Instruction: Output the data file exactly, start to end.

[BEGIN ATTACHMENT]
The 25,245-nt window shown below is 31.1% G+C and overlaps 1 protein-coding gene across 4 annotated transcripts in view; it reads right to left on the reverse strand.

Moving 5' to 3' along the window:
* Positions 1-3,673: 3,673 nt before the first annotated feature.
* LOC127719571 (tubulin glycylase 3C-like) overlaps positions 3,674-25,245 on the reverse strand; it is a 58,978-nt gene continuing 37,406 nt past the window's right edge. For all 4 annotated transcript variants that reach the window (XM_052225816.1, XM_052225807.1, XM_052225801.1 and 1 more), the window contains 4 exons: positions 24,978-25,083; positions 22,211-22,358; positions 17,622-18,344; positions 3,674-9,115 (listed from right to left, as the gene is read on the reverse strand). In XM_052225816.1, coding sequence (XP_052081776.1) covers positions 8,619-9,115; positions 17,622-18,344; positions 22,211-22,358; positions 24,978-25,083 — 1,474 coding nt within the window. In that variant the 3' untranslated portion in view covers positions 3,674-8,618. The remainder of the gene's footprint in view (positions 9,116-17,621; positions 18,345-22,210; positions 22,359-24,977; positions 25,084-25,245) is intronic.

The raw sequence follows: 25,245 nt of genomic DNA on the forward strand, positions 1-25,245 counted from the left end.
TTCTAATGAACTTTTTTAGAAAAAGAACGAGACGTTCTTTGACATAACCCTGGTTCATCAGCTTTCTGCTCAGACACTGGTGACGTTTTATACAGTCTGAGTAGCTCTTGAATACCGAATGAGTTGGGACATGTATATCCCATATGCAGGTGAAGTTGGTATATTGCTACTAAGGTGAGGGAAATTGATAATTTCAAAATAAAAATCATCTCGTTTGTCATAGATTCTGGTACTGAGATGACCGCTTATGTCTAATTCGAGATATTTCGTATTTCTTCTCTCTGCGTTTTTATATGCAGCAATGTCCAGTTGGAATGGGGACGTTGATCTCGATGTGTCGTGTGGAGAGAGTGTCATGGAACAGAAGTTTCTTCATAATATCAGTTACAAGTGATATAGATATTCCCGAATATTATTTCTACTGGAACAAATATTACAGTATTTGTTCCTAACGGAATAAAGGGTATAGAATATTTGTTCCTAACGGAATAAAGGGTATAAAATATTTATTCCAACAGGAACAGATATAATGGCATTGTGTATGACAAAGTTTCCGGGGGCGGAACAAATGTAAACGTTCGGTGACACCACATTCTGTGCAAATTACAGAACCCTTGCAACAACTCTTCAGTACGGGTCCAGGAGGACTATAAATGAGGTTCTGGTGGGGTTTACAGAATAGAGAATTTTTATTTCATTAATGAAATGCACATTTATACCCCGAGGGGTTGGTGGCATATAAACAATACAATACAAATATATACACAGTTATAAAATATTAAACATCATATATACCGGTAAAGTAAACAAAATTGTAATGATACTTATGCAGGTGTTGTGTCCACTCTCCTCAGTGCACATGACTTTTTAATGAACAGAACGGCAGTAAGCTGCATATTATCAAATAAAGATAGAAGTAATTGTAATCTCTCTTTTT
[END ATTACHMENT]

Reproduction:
The 25,245-nt window shown below is 31.1% G+C and overlaps 1 protein-coding gene across 4 annotated transcripts in view; it reads right to left on the reverse strand.

Moving 5' to 3' along the window:
* Positions 1-3,673: 3,673 nt before the first annotated feature.
* LOC127719571 (tubulin glycylase 3C-like) overlaps positions 3,674-25,245 on the reverse strand; it is a 58,978-nt gene continuing 37,406 nt past the window's right edge. For all 4 annotated transcript variants that reach the window (XM_052225816.1, XM_052225807.1, XM_052225801.1 and 1 more), the window contains 4 exons: positions 24,978-25,083; positions 22,211-22,358; positions 17,622-18,344; positions 3,674-9,115 (listed from right to left, as the gene is read on the reverse strand). In XM_052225816.1, coding sequence (XP_052081776.1) covers positions 8,619-9,115; positions 17,622-18,344; positions 22,211-22,358; positions 24,978-25,083 — 1,474 coding nt within the window. In that variant the 3' untranslated portion in view covers positions 3,674-8,618. The remainder of the gene's footprint in view (positions 9,116-17,621; positions 18,345-22,210; positions 22,359-24,977; positions 25,084-25,245) is intronic.

The raw sequence follows: 25,245 nt of genomic DNA on the forward strand, positions 1-25,245 counted from the left end.
TTCTAATGAACTTTTTTAGAAAAAGAACGAGACGTTCTTTGACATAACCCTGGTTCATCAGCTTTCTGCTCAGACACTGGTGACGTTTTATACAGTCTGAGTAGCTCTTGAATACCGAATGAGTTGGGACATGTATATCCCATATGCAGGTGAAGTTGGTATATTGCTACTAAGGTGAGGGAAATTGATAATTTCAAAATAAAAATCATCTCGTTTGTCATAGATTCTGGTACTGAGATGACCGCTTATGTCTAATTCGAGATATTTCGTATTTCTTCTCTCTGCGTTTTTATATGCAGCAATGTCCAGTTGGAATGGGGACGTTGATCTCGATGTGTCGTGTGGAGAGAGTGTCATGGAACAGAAGTTTCTTCATAATATCAGTTACAAGTGATATAGATATTCCCGAATATTATTTCTACTGGAACAAATATTACAGTATTTGTTCCTAACGGAATAAAGGGTATAGAATATTTGTTCCTAACGGAATAAAGGGTATAAAATATTTATTCCAACAGGAACAGATATAATGGCATTGTGTATGACAAAGTTTCCGGGGGCGGAACAAATGTAAACGTTCGGTGACACCACATTCTGTGCAAATTACAGAACCCTTGCAACAACTCTTCAGTACGGGTCCAGGAGGACTATAAATGAGGTTCTGGTGGGGTTTACAGAATAGAGAATTTTTATTTCATTAATGAAATGCACATTTATACCCCGAGGGGTTGGTGGCATATAAACAATACAATACAAATATATACACAGTTATAAAATATTAAACATCATATATACCGGTAAAGTAAACAAAATTGTAATGATACTTATGCAGGTGTTGTGTCCACTCTCCTCAGTGCACATGACTTTTTAATGAACAGAACGGCAGTAAGCTGCATATTATCAAATAAAGATAGAAGTAATTGTAATCTCTCTTTTT